Medicaid Single Case Agreements

Medicaid Single Case Agreements: What are They and Why are They Important?

Medicaid is a federal and state-funded program that provides health coverage to millions of low-income families, elderly people, and people with disabilities. It is a crucial safety net for people who cannot afford private health insurance, and for those who have complex medical needs. However, navigating the Medicaid system can be challenging for both patients and providers alike. One issue that often arises is the need for single case agreements.

What are Single Case Agreements?

A single case agreement (SCA) is a contract between a health insurance company and a healthcare provider for a specific patient who is not covered by the insurer`s usual network of providers. SCAs are typically used when a patient has a complex medical condition and needs treatment from a specialist who is not part of the insurer`s network, or when the patient lives in a remote location or travels frequently. SCAs allow the patient to receive the care they need while ensuring that the provider is reimbursed for their services.

Why are SCAs Important for Medicaid Patients?

For Medicaid patients, SCAs are often required when their primary care physicians refer them to specialists outside of their network. Medicaid contracts with a limited number of healthcare providers, and not all specialists may be available in an area. For example, a Medicaid patient with a rare genetic disorder may need to see a geneticist who is not in the Medicaid network. In this case, the patient`s primary care physician would request an SCA to allow the patient to see the out-of-network geneticist.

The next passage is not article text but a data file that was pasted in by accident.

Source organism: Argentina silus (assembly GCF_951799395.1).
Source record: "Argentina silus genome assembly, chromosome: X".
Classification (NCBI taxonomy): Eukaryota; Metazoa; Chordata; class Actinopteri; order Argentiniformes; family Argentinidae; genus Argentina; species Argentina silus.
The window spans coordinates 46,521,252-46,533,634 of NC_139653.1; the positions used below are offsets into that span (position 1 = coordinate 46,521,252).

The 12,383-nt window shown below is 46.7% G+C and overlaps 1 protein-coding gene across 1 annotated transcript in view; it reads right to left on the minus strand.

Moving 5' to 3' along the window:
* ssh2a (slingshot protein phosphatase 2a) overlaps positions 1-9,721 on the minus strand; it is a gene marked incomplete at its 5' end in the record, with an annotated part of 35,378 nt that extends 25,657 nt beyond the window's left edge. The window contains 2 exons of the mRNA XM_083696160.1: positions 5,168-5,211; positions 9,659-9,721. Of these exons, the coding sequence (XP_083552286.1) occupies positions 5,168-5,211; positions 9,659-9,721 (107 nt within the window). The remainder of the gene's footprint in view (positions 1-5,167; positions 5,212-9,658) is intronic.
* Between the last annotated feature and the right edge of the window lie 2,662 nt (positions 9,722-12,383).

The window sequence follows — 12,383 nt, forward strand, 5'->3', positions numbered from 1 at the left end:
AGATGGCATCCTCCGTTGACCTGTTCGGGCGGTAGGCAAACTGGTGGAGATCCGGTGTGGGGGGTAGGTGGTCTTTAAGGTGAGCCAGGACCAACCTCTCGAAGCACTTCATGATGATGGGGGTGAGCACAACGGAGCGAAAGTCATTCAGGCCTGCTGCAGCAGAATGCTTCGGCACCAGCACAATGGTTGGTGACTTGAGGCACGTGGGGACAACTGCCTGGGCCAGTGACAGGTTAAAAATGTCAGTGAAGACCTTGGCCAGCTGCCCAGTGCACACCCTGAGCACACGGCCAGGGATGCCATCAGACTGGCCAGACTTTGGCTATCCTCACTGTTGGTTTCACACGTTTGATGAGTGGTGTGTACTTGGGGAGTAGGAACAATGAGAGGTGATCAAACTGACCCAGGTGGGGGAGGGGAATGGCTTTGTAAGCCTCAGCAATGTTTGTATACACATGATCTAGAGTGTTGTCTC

Similarly, Medicaid patients who live in rural or underserved areas may need to see specialists in nearby cities who are not in the Medicaid network. In this case, an SCA would allow the patient to receive care from the out-of-network provider without incurring additional costs.

How Do SCAs Work for Medicaid Patients?

The process of obtaining an SCA for a Medicaid patient can be complex. First, the patient`s primary care physician must request the SCA from the Medicaid managed care organization (MCO) that provides the patient`s coverage. The MCO will review the request and either approve or deny it based on whether the requested specialist is deemed medically necessary and cost-effective.

Once the SCA is approved, the patient can receive care from the out-of-network provider, and the provider can bill the MCO for their services. However, the reimbursement rate for out-of-network providers is often lower than in-network providers, so the out-of-network provider may bill the patient for the difference between the reimbursement rate and their usual fee.


SCAs are an essential tool for Medicaid patients who need specialized care outside of their network. While the process of obtaining an SCA can be complicated, it is crucial for ensuring that patients receive the care they need and that providers are reimbursed accordingly. Providers who treat Medicaid patients should be familiar with the SCA process and be prepared to advocate for their patients when necessary. And for Medicaid patients, understanding the SCA process can mean the difference between receiving the care they need and going without it.